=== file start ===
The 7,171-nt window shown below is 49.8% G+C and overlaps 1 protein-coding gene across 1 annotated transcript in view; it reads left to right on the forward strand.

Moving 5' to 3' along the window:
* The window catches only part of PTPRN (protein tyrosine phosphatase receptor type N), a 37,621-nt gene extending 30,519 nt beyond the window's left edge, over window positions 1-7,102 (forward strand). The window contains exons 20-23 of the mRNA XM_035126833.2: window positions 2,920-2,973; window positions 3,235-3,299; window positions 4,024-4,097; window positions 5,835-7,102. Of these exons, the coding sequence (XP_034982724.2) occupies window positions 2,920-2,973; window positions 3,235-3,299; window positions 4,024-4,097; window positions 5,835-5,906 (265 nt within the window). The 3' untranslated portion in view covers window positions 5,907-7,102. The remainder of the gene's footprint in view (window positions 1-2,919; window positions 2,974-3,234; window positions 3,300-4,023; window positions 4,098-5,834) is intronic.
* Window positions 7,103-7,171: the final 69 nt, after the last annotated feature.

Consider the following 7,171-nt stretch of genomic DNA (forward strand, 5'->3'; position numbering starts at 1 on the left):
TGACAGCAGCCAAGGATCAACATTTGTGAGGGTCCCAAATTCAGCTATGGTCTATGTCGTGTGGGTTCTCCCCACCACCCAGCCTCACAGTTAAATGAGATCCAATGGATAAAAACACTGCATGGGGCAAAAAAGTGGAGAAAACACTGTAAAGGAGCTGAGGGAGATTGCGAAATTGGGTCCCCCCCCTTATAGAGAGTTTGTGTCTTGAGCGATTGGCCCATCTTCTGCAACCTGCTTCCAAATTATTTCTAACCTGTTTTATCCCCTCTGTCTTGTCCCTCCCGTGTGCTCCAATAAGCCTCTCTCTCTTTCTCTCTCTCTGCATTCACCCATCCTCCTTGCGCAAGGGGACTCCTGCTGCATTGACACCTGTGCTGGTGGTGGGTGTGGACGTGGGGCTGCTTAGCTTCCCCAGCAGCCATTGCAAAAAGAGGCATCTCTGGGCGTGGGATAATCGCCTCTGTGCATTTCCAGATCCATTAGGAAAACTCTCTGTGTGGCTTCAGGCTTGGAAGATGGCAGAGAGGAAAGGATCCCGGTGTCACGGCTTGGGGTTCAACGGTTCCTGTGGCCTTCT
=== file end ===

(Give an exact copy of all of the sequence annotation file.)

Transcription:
The 7,171-nt window shown below is 49.8% G+C and overlaps 1 protein-coding gene across 1 annotated transcript in view; it reads left to right on the forward strand.

Moving 5' to 3' along the window:
* The window catches only part of PTPRN (protein tyrosine phosphatase receptor type N), a 37,621-nt gene extending 30,519 nt beyond the window's left edge, over window positions 1-7,102 (forward strand). The window contains exons 20-23 of the mRNA XM_035126833.2: window positions 2,920-2,973; window positions 3,235-3,299; window positions 4,024-4,097; window positions 5,835-7,102. Of these exons, the coding sequence (XP_034982724.2) occupies window positions 2,920-2,973; window positions 3,235-3,299; window positions 4,024-4,097; window positions 5,835-5,906 (265 nt within the window). The 3' untranslated portion in view covers window positions 5,907-7,102. The remainder of the gene's footprint in view (window positions 1-2,919; window positions 2,974-3,234; window positions 3,300-4,023; window positions 4,098-5,834) is intronic.
* Window positions 7,103-7,171: the final 69 nt, after the last annotated feature.

Consider the following 7,171-nt stretch of genomic DNA (forward strand, 5'->3'; position numbering starts at 1 on the left):
TGACAGCAGCCAAGGATCAACATTTGTGAGGGTCCCAAATTCAGCTATGGTCTATGTCGTGTGGGTTCTCCCCACCACCCAGCCTCACAGTTAAATGAGATCCAATGGATAAAAACACTGCATGGGGCAAAAAAGTGGAGAAAACACTGTAAAGGAGCTGAGGGAGATTGCGAAATTGGGTCCCCCCCCTTATAGAGAGTTTGTGTCTTGAGCGATTGGCCCATCTTCTGCAACCTGCTTCCAAATTATTTCTAACCTGTTTTATCCCCTCTGTCTTGTCCCTCCCGTGTGCTCCAATAAGCCTCTCTCTCTTTCTCTCTCTCTGCATTCACCCATCCTCCTTGCGCAAGGGGACTCCTGCTGCATTGACACCTGTGCTGGTGGTGGGTGTGGACGTGGGGCTGCTTAGCTTCCCCAGCAGCCATTGCAAAAAGAGGCATCTCTGGGCGTGGGATAATCGCCTCTGTGCATTTCCAGATCCATTAGGAAAACTCTCTGTGTGGCTTCAGGCTTGGAAGATGGCAGAGAGGAAAGGATCCCGGTGTCACGGCTTGGGGTTCAACGGTTCCTGTGGCCTTCT